Since then, two battalions of locally based territorial troops--backed by 1,700 paramilitary police reinforcements from Jakarta--have mounted offensive operations in response to a wave of ambushes, assassinations and arson attacks that have disrupted bus and truck traffic between Banda Aceh and the North Sumatran capital of Medan. In one of the worst incidents so far, guerrillas killed five soldiers and wounded 20 in a July 19 ambush on a military convoy east of Sigli, the Pidie district capital. 

Ahmad Human Hamid, deputy co-ordinator of Care Human Rights Forum, reports more than 70,000 refugees scattered across Pidie, North and East Aceh--the districts worst affected by the unrest, which has now spread to West and Central Aceh. Most of the refugees are Acehnese villagers, but Aceh Merdeka's harassment has also driven 15,000 Javanese migrants out of resettlement areas they have lived in since the 1970s. 

Acehnese historian Isa Sulaiman puts the overall strength of Aceh Merdeka at more than 2,000. He estimates that 500-750 Acehnese were trained in Libya in the late 1980s when the movement began its revival; it's not known how many are still active. Exiled leader di Tiro puts the overall figure at closer to 5,000, but claims the training in Libya has ended. Armed-forces deputy spokesman Brig.-Gen. Sudradjat says: "We suspect it is about to be intensified."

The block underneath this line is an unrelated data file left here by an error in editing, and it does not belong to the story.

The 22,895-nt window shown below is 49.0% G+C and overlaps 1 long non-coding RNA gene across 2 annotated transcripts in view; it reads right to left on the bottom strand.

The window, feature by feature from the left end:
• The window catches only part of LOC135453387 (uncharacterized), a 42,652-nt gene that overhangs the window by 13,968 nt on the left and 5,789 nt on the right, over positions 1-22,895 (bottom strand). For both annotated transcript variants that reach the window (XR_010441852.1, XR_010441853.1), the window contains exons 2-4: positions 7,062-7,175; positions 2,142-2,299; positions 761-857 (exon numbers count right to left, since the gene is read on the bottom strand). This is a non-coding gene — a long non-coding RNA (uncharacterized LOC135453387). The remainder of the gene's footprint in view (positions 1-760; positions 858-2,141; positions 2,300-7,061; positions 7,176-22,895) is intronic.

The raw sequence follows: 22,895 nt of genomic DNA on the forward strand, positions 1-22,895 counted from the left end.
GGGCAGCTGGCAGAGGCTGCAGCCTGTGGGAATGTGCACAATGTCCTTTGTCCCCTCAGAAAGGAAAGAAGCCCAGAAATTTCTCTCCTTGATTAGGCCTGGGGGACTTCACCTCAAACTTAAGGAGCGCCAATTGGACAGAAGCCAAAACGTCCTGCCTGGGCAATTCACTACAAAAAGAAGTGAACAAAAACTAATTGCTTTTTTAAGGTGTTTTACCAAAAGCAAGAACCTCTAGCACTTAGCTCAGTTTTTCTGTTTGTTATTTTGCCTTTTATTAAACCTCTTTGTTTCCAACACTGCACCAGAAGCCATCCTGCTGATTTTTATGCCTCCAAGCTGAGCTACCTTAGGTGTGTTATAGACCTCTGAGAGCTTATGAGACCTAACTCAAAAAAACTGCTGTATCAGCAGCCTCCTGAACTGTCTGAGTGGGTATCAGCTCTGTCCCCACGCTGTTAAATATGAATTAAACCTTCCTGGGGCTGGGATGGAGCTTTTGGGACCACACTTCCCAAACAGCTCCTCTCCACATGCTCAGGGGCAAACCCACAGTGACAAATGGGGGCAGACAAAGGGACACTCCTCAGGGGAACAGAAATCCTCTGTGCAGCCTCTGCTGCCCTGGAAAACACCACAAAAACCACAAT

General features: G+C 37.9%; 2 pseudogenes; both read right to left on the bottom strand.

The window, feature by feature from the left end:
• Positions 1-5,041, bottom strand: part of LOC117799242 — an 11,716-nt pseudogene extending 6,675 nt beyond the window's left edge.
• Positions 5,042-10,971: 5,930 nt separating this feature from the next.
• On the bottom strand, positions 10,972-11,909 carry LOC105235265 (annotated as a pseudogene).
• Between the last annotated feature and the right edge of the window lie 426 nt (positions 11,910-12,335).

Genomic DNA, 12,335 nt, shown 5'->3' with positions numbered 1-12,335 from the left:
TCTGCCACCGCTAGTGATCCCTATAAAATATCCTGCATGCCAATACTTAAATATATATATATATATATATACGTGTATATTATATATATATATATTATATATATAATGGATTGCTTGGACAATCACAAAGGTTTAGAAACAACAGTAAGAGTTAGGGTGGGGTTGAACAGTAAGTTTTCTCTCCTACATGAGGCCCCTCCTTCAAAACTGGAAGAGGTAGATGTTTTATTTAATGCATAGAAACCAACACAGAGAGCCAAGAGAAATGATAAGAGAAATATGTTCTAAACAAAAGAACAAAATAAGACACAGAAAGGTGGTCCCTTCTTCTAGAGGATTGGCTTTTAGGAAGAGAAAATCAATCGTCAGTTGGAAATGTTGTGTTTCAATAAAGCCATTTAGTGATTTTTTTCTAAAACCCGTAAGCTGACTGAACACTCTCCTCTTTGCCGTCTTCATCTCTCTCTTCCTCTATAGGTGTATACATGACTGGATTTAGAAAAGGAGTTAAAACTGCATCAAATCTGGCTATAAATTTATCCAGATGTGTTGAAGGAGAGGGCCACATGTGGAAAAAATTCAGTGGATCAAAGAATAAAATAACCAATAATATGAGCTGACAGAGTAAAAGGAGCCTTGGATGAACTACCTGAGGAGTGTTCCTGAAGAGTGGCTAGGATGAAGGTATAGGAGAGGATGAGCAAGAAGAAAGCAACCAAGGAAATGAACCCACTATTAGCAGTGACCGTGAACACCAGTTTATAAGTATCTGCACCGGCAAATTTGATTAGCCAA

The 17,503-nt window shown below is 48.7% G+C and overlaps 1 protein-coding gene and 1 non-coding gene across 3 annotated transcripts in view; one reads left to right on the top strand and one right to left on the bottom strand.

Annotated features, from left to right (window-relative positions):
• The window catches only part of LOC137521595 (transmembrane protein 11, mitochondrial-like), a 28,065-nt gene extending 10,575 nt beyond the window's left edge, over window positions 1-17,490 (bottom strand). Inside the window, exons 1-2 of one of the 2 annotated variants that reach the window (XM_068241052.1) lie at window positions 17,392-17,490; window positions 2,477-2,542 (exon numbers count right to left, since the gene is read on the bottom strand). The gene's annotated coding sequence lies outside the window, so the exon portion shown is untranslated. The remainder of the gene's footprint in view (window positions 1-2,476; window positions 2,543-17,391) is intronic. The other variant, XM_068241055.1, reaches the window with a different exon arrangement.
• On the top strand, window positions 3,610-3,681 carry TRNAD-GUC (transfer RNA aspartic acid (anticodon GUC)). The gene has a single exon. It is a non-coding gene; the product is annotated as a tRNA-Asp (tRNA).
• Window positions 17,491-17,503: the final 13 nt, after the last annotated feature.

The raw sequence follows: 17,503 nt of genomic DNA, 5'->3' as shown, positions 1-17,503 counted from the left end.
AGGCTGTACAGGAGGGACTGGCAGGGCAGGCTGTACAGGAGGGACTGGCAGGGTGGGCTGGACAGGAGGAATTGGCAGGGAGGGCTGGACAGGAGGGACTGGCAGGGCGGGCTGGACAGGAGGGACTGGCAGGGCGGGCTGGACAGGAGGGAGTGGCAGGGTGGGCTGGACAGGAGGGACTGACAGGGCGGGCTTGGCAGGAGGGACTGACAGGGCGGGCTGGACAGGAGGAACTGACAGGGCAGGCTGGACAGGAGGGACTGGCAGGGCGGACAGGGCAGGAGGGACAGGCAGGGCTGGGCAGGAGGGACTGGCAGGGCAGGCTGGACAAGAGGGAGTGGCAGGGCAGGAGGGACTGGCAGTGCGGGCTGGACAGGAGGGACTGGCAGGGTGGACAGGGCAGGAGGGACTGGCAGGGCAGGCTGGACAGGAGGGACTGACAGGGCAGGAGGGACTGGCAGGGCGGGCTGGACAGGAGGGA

Sudradjat confirms what military and diplomatic sources in Jakarta and Bangkok told the REVIEW: Aceh is the latest destination for weapons that have been smuggled from Cambodia to Asian guerrilla movements since the early 1990s. The quiet western Thai port of Ranong on the Andaman Sea is widely believed to be the exit point for arms shipments to the Tamil Tigers, whose operatives have opened restaurants, vehicle-repair shops and other front organizations in Phnom Penh to finance the trade.